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The importance of physical fitness cannot be emphasized enough. In today’s society that is moving towards a more sedentary lifestyle, there is a greater need than ever to increase the daily activity level to maintain both cardiovascular fitness and body weight.

Benefits of Physical Fitness

Staying active means keeping your body functioning at a high level. Regular exercise will maintain the performance of your lungs and heart to most efficiently burn off excess calories and keep your weight under control. Exercise will also improve muscle strength, increase joint flexibility and improve endurance.

Another main benefit of physical activity is that it decreases the risk of heart disease, the leading cause of death in America. Additionally, it can decrease your risk of stroke, colon cancer, diabetes and high blood pressure. Regular exercise has been long associated with a fewer visits to the doctor, hospitalization and medication.

Exercising does not have to be something boring and dreaded. It can be something that you enjoy that helps to increase the overall happiness in your life, as well as relieve symptoms of stress, depression and anxiety. Try to find some activities that give you pleasure, or even a buddy to do them with so that exercise is a fun and enjoyable activity (and one that you continue on a regular basis because it adds something good to your life).

What Activities Are Beneficial?

It is not what you are doing, as much as it is whether or not you are doing something. Any type of moderate activity like walking, swimming, biking or organized sports can contribute to your physical fitness. Explore your fitness options at your local gym, community center or community college for courses and organized activities that may suit your lifestyle and interests.

To get the most benefit, you should begin by warming up for 5 to 10 minutes to increase your blood flow and prepare your body for activity. Follow the warm up with several minutes of stretches to increase your flexibility and lower your risk for injury. Complete your selected exercise or activity for 20 to 30 minutes and conclude the workout with 5 to 10 minutes of cool down and stretching.

Who Needs Physical Fitness?

Everyone! It is important for all people to stay active throughout their lives. Because of busy work and home lives, more than 60% of Americans do not get the recommended amount of physical fitness daily and these numbers generally increase with age.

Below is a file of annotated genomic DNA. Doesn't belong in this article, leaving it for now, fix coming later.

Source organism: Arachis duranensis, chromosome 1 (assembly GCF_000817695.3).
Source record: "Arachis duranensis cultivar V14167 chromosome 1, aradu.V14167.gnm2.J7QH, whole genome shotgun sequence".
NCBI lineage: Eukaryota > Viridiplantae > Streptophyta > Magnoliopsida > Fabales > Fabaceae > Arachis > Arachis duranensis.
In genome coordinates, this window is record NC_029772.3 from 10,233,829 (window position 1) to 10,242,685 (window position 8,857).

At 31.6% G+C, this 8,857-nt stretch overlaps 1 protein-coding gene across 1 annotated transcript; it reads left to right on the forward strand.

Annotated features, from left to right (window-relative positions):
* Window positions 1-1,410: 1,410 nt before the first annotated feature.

Throughout adulthood is one of the most important times to maintain an exercise regimen. This is the ideal time to maintain your weight, build strong bones and prevent many chronic health problems like high blood pressure, heart disease and diabetes.

Many adults do too much exercise at once. After a long work-week, many people try to fit lots of activity into the weekend and push their bodies excessively. This sudden increase in activity can raise the risk of injury which would then stop activity for weeks. Experts recommend working out several times over the course of a week with varying exercises for the most benefit to your health.

Why the Weight Gain?

Person with a fat waist.

Obvious reasons for weight gain are taking in more calories than usual or reducing the amount of physical activity in your life. However, some people seem to gain weight even when they are eating and exercising the same as always. Let’s look deeper at possible reasons for weight gain.

Not Enough Sleep

Man working on the computer having a late night snack.

If you’re not sleeping, you have more chances to indulge in late-night snacking. This is obvious. However, there’s another reason lack of sleep might be adding on the pounds: biochemical changes in your body resulting from sleep deprivation can make you hungrier and leave you feeling less full after eating.

Stress

Man stressing out in traffic.

Cortisol, the so-called “stress hormone,” increases in our body when we’re stressed out. This hormone, in turn, increases our appetite. Add to that the tendency to reach for comfort foods at times of stress, and you have a perfect opportunity for weight gain.

Antidepressants

Antidepressant capsules and tablets.